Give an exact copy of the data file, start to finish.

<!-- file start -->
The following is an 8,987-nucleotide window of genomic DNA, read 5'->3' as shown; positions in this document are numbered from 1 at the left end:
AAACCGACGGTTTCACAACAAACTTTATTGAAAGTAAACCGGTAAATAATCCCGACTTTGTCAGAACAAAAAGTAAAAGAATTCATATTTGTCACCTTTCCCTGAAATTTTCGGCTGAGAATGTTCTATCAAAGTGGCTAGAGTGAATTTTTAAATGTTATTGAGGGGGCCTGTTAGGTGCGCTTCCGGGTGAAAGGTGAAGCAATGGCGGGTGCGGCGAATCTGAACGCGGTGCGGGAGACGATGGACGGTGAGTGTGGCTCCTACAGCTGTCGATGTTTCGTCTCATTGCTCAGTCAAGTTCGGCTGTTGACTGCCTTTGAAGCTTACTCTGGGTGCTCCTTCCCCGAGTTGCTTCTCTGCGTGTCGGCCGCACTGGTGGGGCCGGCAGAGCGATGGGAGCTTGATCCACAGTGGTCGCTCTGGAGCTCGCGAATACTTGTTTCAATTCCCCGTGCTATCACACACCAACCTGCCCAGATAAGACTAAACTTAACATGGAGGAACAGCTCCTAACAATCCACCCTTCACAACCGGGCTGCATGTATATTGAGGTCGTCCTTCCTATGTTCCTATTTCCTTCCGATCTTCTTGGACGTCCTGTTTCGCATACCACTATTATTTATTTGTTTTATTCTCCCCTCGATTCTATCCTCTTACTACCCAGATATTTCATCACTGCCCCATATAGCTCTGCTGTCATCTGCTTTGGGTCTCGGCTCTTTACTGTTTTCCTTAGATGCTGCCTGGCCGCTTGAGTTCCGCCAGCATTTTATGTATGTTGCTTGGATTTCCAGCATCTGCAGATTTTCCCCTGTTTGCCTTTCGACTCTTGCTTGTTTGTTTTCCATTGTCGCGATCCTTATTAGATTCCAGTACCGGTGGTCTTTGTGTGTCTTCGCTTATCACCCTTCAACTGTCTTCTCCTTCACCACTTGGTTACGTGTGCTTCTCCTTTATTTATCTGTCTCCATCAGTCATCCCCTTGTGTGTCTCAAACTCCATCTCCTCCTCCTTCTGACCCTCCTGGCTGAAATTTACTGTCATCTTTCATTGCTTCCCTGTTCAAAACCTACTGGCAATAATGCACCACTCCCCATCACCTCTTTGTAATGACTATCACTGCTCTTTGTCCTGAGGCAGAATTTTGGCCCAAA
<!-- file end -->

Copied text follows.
The following is an 8,987-nucleotide window of genomic DNA, read 5'->3' as shown; positions in this document are numbered from 1 at the left end:
AAACCGACGGTTTCACAACAAACTTTATTGAAAGTAAACCGGTAAATAATCCCGACTTTGTCAGAACAAAAAGTAAAAGAATTCATATTTGTCACCTTTCCCTGAAATTTTCGGCTGAGAATGTTCTATCAAAGTGGCTAGAGTGAATTTTTAAATGTTATTGAGGGGGCCTGTTAGGTGCGCTTCCGGGTGAAAGGTGAAGCAATGGCGGGTGCGGCGAATCTGAACGCGGTGCGGGAGACGATGGACGGTGAGTGTGGCTCCTACAGCTGTCGATGTTTCGTCTCATTGCTCAGTCAAGTTCGGCTGTTGACTGCCTTTGAAGCTTACTCTGGGTGCTCCTTCCCCGAGTTGCTTCTCTGCGTGTCGGCCGCACTGGTGGGGCCGGCAGAGCGATGGGAGCTTGATCCACAGTGGTCGCTCTGGAGCTCGCGAATACTTGTTTCAATTCCCCGTGCTATCACACACCAACCTGCCCAGATAAGACTAAACTTAACATGGAGGAACAGCTCCTAACAATCCACCCTTCACAACCGGGCTGCATGTATATTGAGGTCGTCCTTCCTATGTTCCTATTTCCTTCCGATCTTCTTGGACGTCCTGTTTCGCATACCACTATTATTTATTTGTTTTATTCTCCCCTCGATTCTATCCTCTTACTACCCAGATATTTCATCACTGCCCCATATAGCTCTGCTGTCATCTGCTTTGGGTCTCGGCTCTTTACTGTTTTCCTTAGATGCTGCCTGGCCGCTTGAGTTCCGCCAGCATTTTATGTATGTTGCTTGGATTTCCAGCATCTGCAGATTTTCCCCTGTTTGCCTTTCGACTCTTGCTTGTTTGTTTTCCATTGTCGCGATCCTTATTAGATTCCAGTACCGGTGGTCTTTGTGTGTCTTCGCTTATCACCCTTCAACTGTCTTCTCCTTCACCACTTGGTTACGTGTGCTTCTCCTTTATTTATCTGTCTCCATCAGTCATCCCCTTGTGTGTCTCAAACTCCATCTCCTCCTCCTTCTGACCCTCCTGGCTGAAATTTACTGTCATCTTTCATTGCTTCCCTGTTCAAAACCTACTGGCAATAATGCACCACTCCCCATCACCTCTTTGTAATGACTATCACTGCTCTTTGTCCTGAGGCAGAATTTTGGCCCAAA